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The Frighteners by Pete Johnson
(Corgi Yearling, 4.99, 159 pages, paperback; published April 2001.)

Just the right size that it won't frighten child readers, this cover scanis a slim paperback with fairly large print, for children who love thrillers and horror stories.

Young Chloe moves to a new town, gets a hostile reception from most kids in her new school, so turns for friendship to the class outcast, Aiden. While none of the other children want to be friends with him, she notices that they are all deeply respectful of him. In fact, they are so anxious not to upset Aiden that it is clear they are deeply scared of him. Chloe soon finds out why. For Aiden has the power to bring the Frighteners to life, and the ability to make them haunt anyone who upsets him.

Chloe realises that Aiden's grip on the Frighteners might be slipping. At the same time, it seems that their grip on him is strengthening. There is no way that the boy is willing to give up his power, even though it is clearly getting out of hand. The question is, can Chloe escape the Frighteners and convince Aiden to stop unleashing them on anyone he dislikes, or will the Frighteners do more than just scare her?

The story of the outsider who turns to magical powers for compensation is not, of course, new. But Johnson, who won the Young Telegraph Fully Booked Award for his The Ghost Dog, manages to bring a fresh and exciting approach to bear.

There is plenty of action, the story moves along quickly, and there are many nicely described settings. Similarly, the children's personalities are clearly drawn. Aiden's feelings and motivations are easy to follow. Chloe is a sympathetic, feisty character whose hopes, fears and mistakes are entirely believable. And, both are given the opportunity to develop and grow during the course of the book.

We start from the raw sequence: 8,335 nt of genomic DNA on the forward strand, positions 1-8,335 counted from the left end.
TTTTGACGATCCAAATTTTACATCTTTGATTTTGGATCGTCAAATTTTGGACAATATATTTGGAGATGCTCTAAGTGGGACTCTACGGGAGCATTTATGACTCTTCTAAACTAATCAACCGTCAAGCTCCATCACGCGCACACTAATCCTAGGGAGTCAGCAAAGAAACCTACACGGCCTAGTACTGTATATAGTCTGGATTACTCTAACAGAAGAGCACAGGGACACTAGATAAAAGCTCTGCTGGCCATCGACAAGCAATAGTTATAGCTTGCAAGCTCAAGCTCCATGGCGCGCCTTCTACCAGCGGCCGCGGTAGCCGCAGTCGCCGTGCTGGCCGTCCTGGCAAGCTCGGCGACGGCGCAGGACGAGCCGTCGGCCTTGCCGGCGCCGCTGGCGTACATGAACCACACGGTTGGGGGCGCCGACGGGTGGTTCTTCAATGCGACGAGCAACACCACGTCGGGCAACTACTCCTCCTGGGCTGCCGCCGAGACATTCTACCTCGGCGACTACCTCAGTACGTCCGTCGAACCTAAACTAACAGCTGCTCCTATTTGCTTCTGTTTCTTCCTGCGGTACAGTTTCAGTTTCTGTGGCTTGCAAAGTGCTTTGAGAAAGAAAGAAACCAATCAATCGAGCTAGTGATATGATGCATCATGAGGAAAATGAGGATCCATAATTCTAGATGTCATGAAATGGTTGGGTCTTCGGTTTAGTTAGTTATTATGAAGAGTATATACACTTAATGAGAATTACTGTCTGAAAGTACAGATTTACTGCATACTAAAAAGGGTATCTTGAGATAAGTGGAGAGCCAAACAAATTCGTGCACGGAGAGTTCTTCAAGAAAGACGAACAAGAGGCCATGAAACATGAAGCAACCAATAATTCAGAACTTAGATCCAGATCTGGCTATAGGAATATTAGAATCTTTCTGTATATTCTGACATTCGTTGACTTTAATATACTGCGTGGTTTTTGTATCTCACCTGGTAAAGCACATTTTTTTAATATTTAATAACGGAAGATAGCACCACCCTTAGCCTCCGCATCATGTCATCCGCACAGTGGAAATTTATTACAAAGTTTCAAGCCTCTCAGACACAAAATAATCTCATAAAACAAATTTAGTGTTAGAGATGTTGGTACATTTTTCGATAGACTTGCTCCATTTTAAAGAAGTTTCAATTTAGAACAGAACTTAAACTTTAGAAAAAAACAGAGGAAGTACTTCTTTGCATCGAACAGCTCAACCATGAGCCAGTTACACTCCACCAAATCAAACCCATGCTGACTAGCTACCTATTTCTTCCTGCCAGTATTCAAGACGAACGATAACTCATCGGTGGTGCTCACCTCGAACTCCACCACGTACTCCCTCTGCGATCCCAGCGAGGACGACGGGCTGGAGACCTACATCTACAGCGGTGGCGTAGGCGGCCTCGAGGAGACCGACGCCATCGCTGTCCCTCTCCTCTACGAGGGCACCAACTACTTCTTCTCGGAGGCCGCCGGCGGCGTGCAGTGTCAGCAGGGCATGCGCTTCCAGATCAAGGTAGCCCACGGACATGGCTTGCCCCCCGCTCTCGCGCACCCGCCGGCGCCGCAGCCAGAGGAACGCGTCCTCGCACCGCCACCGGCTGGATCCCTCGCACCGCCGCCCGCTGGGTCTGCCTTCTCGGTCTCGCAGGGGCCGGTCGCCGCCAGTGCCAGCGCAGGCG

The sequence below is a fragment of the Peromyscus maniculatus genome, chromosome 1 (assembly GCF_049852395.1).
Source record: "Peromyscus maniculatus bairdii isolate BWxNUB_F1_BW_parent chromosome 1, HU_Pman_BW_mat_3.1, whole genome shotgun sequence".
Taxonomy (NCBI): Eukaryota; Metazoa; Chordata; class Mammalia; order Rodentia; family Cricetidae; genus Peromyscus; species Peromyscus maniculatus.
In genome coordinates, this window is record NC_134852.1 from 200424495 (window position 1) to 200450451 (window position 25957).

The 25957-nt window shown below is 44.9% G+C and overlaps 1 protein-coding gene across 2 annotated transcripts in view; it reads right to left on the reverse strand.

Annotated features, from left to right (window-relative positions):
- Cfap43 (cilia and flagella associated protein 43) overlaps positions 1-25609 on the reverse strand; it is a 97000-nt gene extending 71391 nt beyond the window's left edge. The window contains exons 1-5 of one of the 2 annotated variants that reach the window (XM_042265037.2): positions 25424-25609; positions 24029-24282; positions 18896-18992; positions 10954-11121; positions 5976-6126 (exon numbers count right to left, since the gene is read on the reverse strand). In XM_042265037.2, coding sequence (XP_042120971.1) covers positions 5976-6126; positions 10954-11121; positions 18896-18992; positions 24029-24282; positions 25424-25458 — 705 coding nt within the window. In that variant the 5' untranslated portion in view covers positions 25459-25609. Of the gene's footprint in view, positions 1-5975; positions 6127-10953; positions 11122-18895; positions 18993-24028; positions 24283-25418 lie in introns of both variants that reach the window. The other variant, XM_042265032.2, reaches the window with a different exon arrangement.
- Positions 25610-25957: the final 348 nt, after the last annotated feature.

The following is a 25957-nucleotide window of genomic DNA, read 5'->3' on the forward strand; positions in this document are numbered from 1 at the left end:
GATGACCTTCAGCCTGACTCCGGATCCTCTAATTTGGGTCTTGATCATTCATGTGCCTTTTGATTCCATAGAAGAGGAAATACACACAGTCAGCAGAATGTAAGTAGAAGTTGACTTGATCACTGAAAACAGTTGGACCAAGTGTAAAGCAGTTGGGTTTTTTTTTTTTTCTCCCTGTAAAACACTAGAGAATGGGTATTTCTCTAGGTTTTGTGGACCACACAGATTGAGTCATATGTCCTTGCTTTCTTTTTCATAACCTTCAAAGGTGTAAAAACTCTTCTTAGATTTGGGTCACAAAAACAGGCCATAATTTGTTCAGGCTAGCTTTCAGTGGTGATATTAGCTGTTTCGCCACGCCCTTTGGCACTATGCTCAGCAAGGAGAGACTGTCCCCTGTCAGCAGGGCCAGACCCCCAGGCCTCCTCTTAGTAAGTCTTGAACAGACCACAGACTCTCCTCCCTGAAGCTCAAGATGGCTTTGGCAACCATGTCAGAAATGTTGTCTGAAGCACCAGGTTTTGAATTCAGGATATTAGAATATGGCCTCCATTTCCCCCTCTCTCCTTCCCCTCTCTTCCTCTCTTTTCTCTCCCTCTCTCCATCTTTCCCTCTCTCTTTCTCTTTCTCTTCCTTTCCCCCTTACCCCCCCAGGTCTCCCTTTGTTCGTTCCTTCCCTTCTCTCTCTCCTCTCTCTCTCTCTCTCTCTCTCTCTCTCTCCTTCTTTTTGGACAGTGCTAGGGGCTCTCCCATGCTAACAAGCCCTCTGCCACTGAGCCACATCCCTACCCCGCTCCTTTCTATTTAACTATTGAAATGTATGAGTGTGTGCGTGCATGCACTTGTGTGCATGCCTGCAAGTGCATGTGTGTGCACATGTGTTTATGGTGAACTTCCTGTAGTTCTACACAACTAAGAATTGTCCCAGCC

I enjoyed the story as well as the language of the book, which is straightforward and includes plenty of modern youth expressions, which should appeal to young readers. Johnson avoids the twin dangers of writing for children -- either patronising them or using inappropriate, babyish words. Not expecting anything too sophisticated from a kids' book (now who's being patronising?), I was even agreeably surprised by the twist in the ending.

There probably is a moral message -- about alienation, friendship, loneliness and power -- but it is understated and very much in the background, so it never interferes with the pure story. However, the book does challenge thoughtful children to consider why Aiden, Chloe and their classmates all act as they do.

The ages of the children are not specified, so The Frighteners should appeal to a wide range of kids, from about age 9 upwards. Imaginative children should find it satisfyingly spooky, while extremely sensitive ones might want to sleep with the light on for a few weeks!

There are small, black and white illustrations at least every few pages, drawn by David Wyatt. Presumably, adding pictures is a device to break the text up for reluctant child readers, and give added attraction to the page. When done well, as these are, being atmospheric and apt, illustrations add to the enjoyment of the story. Overall, this is a good book, which can be recommended with confidence to the masses of children who like a good scare with their stories.

Review by Meredith.


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© Meredith 8 December 2001